There are wine words that are so often confused and misused. It's not only us everyday folks who love to enjoy a glass as we relax on the couch that get them wrong. Even wine professionals who work in the industry often mix up these wine terms.
But we are here to set the record straight by decoding The Top 5 Most Confused Comparisons of Wine Terms.
Variety vs. Varietal
The easiest way to differentiate the two is to remember that one (variety) is a noun and the other (varietal) is an adjective.
"Variety" is used to refer to different types of grapes. Did you know that there are more than 10,000+ varieties of wine grapes in the world?
However, only around 1300 are used to make wine. Of these, only a handful are known by the general public. These include Merlot, Cabernet Sauvignon, Pinot Noir, Chardonnay, Barbera, Sauvignon Blanc, and Shiraz.
"Varietal" describes a wine made from a single or dominant grape variety. Such wines are called varietal wines. Traditionally it's New World wines that are labeled by varietal. In contrast, Old World wines are labeled by region (i.e., Bordeaux wine refers to a wine made in the Bordeaux region of France)
In the US, for a wine to be varietally labeled it has to have at least 75% of the dominant grape variety. This figure jumps to 85% for wines being exported to the European Union.
One final thing to note, the same varietal will not always taste the same. The growing conditions, the production techniques and the storage process can all affect the flavor, which is part of what makes wine tasting such a varied experience.
Champagne vs. Sparkling Wine
All Champagne is sparkling wine, but not all sparkling wine is Champagne. Sounds confusing? This statement will make sense in a minute, I promise.
"Sparkling wines" are wines that have been saturated with molecules of carbon dioxide gas, which makes them have a fizzy or bubbly appearance. Sparkling wine undergoes two separate rounds of fermentation—one in the wine barrel and a second in the bottle itself. When sugar is added to the yeast, the two react and create carbon dioxide. This carbon dioxide is trapped and bottled for your enjoyment.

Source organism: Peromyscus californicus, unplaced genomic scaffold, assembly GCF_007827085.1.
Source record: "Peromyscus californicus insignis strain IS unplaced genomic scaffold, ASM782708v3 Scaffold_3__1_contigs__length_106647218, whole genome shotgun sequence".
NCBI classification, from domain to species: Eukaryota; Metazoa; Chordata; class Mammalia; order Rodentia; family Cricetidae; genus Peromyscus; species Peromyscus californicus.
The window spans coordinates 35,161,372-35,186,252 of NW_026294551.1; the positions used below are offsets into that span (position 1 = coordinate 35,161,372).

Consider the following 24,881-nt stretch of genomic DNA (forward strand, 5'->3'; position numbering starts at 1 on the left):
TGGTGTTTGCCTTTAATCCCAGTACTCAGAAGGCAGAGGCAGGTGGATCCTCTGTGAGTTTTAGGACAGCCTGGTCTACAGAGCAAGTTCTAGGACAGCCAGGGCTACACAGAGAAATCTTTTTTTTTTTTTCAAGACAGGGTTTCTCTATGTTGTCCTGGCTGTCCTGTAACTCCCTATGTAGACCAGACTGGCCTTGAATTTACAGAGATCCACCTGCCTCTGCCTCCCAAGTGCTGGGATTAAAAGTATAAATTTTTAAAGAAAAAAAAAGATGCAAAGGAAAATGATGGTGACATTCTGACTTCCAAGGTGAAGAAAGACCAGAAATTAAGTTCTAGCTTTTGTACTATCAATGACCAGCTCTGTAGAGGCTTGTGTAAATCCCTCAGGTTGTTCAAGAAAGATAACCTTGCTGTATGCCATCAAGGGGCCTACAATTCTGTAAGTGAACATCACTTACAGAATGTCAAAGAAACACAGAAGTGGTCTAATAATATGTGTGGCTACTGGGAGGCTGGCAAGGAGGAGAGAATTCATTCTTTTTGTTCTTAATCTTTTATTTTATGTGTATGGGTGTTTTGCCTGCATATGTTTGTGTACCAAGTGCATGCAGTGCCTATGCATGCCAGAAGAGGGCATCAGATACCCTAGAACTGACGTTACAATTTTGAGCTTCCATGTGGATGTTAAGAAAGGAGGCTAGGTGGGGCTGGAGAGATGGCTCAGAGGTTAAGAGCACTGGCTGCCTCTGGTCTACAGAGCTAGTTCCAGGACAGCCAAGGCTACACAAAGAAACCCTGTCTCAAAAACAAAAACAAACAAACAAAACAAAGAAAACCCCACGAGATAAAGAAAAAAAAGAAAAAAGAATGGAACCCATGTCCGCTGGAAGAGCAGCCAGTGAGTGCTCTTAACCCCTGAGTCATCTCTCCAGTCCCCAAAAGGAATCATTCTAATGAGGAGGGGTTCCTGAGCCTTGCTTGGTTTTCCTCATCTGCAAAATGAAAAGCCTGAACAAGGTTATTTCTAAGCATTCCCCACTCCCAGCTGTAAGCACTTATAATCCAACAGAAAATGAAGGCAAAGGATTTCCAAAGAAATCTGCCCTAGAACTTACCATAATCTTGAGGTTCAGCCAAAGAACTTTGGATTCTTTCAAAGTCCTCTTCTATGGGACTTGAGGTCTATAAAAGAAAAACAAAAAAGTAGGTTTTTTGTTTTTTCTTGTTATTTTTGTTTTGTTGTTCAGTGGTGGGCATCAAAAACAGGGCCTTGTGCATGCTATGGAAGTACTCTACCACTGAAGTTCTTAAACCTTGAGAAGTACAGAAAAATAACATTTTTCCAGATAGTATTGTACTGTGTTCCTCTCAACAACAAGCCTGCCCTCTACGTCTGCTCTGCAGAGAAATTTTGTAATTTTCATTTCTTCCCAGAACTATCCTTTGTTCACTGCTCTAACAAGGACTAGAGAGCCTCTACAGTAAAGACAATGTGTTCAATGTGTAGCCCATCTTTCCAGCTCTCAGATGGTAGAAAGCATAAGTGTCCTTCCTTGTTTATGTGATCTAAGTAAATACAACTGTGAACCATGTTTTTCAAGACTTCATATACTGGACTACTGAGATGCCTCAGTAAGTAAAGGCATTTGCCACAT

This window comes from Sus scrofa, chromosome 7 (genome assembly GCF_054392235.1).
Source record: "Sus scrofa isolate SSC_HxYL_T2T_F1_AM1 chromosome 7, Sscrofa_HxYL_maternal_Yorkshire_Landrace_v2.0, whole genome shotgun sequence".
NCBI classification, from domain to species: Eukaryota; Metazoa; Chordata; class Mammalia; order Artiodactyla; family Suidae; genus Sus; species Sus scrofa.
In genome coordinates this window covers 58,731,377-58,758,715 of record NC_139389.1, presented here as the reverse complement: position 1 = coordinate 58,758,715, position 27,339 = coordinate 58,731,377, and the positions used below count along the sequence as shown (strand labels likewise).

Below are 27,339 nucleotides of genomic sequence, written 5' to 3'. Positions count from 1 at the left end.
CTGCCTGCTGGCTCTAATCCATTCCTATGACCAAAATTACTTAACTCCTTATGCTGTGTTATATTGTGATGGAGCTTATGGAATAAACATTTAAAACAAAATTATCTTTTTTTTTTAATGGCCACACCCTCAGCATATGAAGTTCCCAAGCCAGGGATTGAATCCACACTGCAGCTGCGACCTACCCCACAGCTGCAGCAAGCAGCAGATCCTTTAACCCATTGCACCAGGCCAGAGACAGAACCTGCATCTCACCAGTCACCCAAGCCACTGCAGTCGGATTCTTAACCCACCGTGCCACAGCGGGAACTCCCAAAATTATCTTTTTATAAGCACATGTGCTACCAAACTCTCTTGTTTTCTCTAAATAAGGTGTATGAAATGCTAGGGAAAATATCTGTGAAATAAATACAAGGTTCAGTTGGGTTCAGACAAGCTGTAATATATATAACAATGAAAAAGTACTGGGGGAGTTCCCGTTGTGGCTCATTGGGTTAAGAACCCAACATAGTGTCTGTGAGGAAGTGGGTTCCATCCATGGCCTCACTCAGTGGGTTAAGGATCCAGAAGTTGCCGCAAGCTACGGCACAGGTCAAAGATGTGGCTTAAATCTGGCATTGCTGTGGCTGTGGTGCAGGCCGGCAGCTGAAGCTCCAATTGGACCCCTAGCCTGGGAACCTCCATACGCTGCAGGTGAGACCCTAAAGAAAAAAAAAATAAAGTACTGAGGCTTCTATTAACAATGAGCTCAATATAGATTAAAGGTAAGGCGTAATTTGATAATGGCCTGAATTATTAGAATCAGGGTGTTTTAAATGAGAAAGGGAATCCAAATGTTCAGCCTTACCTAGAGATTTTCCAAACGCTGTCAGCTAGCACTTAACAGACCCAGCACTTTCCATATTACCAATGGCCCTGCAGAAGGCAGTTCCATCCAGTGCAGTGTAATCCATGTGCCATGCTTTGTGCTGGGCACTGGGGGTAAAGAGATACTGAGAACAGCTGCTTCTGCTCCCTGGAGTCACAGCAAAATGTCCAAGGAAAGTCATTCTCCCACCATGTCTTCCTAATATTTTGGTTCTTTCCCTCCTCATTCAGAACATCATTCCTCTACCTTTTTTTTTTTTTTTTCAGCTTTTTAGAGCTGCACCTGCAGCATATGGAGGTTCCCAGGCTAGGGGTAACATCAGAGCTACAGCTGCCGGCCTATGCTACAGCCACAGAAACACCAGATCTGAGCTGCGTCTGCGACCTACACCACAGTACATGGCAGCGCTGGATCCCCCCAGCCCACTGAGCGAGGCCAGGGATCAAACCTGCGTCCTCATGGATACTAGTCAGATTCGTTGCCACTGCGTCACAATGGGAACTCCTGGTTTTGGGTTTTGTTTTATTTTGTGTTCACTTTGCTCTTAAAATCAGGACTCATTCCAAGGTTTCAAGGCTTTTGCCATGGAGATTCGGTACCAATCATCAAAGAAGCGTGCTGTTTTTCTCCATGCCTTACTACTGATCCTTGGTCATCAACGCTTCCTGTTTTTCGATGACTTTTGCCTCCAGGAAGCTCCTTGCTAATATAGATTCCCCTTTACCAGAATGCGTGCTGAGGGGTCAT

"Champagne" is a sub-category of sparkling wine. It gets its name from the Champagne region of France, which accounts for 60% of France's sparkling wine production.
The rules of making Champagne are strictly enforced through French national laws, EU regulations and international trade agreements and treaties.
Here are the main requirements:
- Only sparkling wines from the Champagne region can be called Champagne. If they are made anywhere else, they are simply referred to as sparkling wines.
- Champagne is made with only a few varieties of grapes, all of which are grown in the rich soil of the Champagne region. These grapes are Chardonnay, Pinot Noir and Pinot Meunier. They are often blended together to create a unique complexity, body, and aroma, giving Champagne a distinct, delicious taste and a refreshing effervescence.
- For a bottle of sparkling wine to be labeled Champagne, it has to be produced using the méthode champenoise. This is the slowest and most costly way of making sparkling wine as it requires the fermentation to take place directly in the bottle.
- Wine producers who use méthode champenoise to make the sparkling wine outside of the Champagne region have to also use a different name for the technique; often, méthode tranditionalle is the substitute term.
Other popular types of sparkling wines include Prosecco from Italy and Cava from Spain.
Viticulture vs Viniculture
If you heard the terms viniculture or viticulture, you have likely heard them used interchangeably.